Exclusive Interview: “Resilient” Author Allen Stroud

 

With Resilient (hardcover, paperback, Kindle) writer Allen Stroud is continuing the military sci-fi space opera saga The Fractal Series that he started with 2020’s Fearless. But as he explains in the following email interview, Resilient is as much an expansion as it is a continuation.

Allen-Stroud Resilient Fearless The Fractal Series

For people who didn’t read it, or the interview we did about it, what is The Fractal Series about, when and where does it take place, and what happens in the first novel, Fearless?

The story is set in 2118. Fearless is a very focused novel that introduces the character of Captain Ellisa Shann and involves a duel between two warships. Responding to a distress call, the Khidr finds itself engaged with an unfamiliar enemy. The two ships lay waste to each other, resulting in a running battle and close fought victory.

And then for those who did read Fearless, and thus can ignore me yelling SPOILER ALERT like a crazy person, what is Resilient about, and how is it connected to Fearless?

The story of Resilient picks up where Fearless finished. However, this time, the scope is a little wider. We get a sense of the events going on around the battles of the first novel and what motivated the different sides. We have two new main characters, Natalie Holder and Doctor Emerson Drake.

When in the process of writing Fearless did you come up with the idea for Resilient, and where did you get the idea for it?

The first book had an open ending, indicating there would be more to the story. I’m a fan of endings that pull things together, but don’t necessarily resolve them in a neat way, as that’s more reminiscent of real life. I’ve always wanted to write a series in this setting, and Ellisa Shann’s story needed another part, to take her from where she found herself back to civilization and back to a better sense of herself.

Fearless was a military sci-fi space opera story. Is that how you’d describe Resilient as well?

I’d describe it pretty much the same way. Resilient is “Die Hard on a space station,” but it is also the continuation of the story.

Are there any writers, or maybe specific stories, that had a big influence on Resilient but not on Fearless?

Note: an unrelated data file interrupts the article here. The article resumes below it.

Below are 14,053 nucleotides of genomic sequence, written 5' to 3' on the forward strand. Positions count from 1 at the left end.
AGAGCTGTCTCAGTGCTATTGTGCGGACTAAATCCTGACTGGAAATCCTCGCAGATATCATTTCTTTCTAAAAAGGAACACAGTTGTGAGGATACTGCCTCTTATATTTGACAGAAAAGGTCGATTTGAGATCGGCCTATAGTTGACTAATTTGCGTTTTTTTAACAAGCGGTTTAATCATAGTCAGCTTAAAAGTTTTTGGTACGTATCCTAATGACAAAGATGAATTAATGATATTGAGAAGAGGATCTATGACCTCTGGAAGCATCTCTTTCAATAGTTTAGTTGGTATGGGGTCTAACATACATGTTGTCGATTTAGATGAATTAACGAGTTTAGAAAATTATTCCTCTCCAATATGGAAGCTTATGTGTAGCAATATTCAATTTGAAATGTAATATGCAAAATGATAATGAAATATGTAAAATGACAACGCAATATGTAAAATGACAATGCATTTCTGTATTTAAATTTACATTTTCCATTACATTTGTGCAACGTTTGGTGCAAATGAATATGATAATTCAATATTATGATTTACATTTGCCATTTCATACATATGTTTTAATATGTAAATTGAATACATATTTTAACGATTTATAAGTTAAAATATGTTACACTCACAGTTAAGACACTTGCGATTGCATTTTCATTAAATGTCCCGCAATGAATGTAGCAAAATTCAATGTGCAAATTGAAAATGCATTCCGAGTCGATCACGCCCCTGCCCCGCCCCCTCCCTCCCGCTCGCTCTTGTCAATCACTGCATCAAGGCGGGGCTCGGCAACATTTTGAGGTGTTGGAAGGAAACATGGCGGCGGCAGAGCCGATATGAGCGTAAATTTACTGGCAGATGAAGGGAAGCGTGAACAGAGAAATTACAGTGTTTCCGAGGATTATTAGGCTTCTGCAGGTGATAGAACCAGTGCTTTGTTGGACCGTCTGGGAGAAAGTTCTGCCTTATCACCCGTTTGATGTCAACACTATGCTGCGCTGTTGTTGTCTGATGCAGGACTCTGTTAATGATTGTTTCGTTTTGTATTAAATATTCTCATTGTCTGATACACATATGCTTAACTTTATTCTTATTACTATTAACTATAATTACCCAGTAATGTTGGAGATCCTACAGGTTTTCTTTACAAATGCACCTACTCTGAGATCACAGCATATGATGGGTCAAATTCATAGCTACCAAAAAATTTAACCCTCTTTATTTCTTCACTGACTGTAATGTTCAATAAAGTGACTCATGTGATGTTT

The aforementioned Die Hard was certainly an inspiration. But there are other elements at play here. Some of the comments about Fearless when it came out pointed towards my greatest heroes and inspirations in science fiction. The reception for the novel was amazing for me and it encouraged me to start exploring some of the themes I’ve always wanted to examine in a modern context. I mean, what would Asimov’s psychohistory look like in a world of artificial intelligence, algorithms, and computers? How might the balance of agency shift in one hundred years, looking at the current state of corporate and government partnership in space? Some texts have started examining different ideas around this. Television shows like Westworld, and The Expanse, films like Bladerunner, writers like Ann Leckie, they all examine elements of what I want to examine, but I felt there was still room for this story.

A particular priority in this series has always been the portrayal of disabled characters in science fiction. The foreword to Resilient explains my purpose and motivation for some of the decisions made when writing Fearless. There is a voice that needs to speak and the second book gives that voice more time, space, and hopefully, a bigger audience.

In the aforementioned interview we did about Fearless, you said that the sequel was going to be called Powerless. Is there any significance to you changing the name from Powerless to Resilient? Because they mean very different things, obviously.

The story didn’t change a great deal. The theme of powerlessness is key to the narrative. However, the turn of the story, the endurance of the key characters during moments of adversity, became something more important as I read over the drafts. The new title was a discussion and I think an improvement.

So, are there plans to write more books in The Fractal Series?

The plans are considerable. We are announcing several new episodes in the story. These will focus on other events going on around what has happened in the first two books. We’re also working on a variety of other releases. I’m known for being creative in a variety of different areas and Flame Tree have been incredibly supportive about that. You may have seen the recent trailer?

I wrote the music for this. There’s plenty more already composed. 2022 is going to be an exciting year.

After that, I’ll start working on the next novel. I have some ideas of where that will go. There’s a big hint at the end of Resilient.

So, is there anything else you think people should know about Resilient and The Fractal Series?

Only that this is a developing story and there is plenty more to come.

Allen-Stroud Resilient Fearless The Fractal Series

Finally, if someone enjoys Fearless and Resilient, what sci-fi novel of someone else’s would you suggest they read next? And to keep things interesting, let’s stick with stand-alone novels, not ones that are part of a series.

Emma Newman’s excellent After Atlas. The first book in the series, Planetfall was a great read, but the sequel was masterful and doesn’t need to be read as part of a series. I’ve also just finished The Ministry Of The Future by Kim Stanley Robinson, which is amazing. Going back, I’ve always considered [Arthur C. Clarke’s] Rendezvous With Rama to be a stand-alone work. I mean, there were sequels written, but they never quite captured the essence of the original book. Lastly, Anna by Sammy H. K. Smith was a great sci-fi read of last year for me, that’s standalone, despite my best efforts to persuade the author to carry on the story.

 

 

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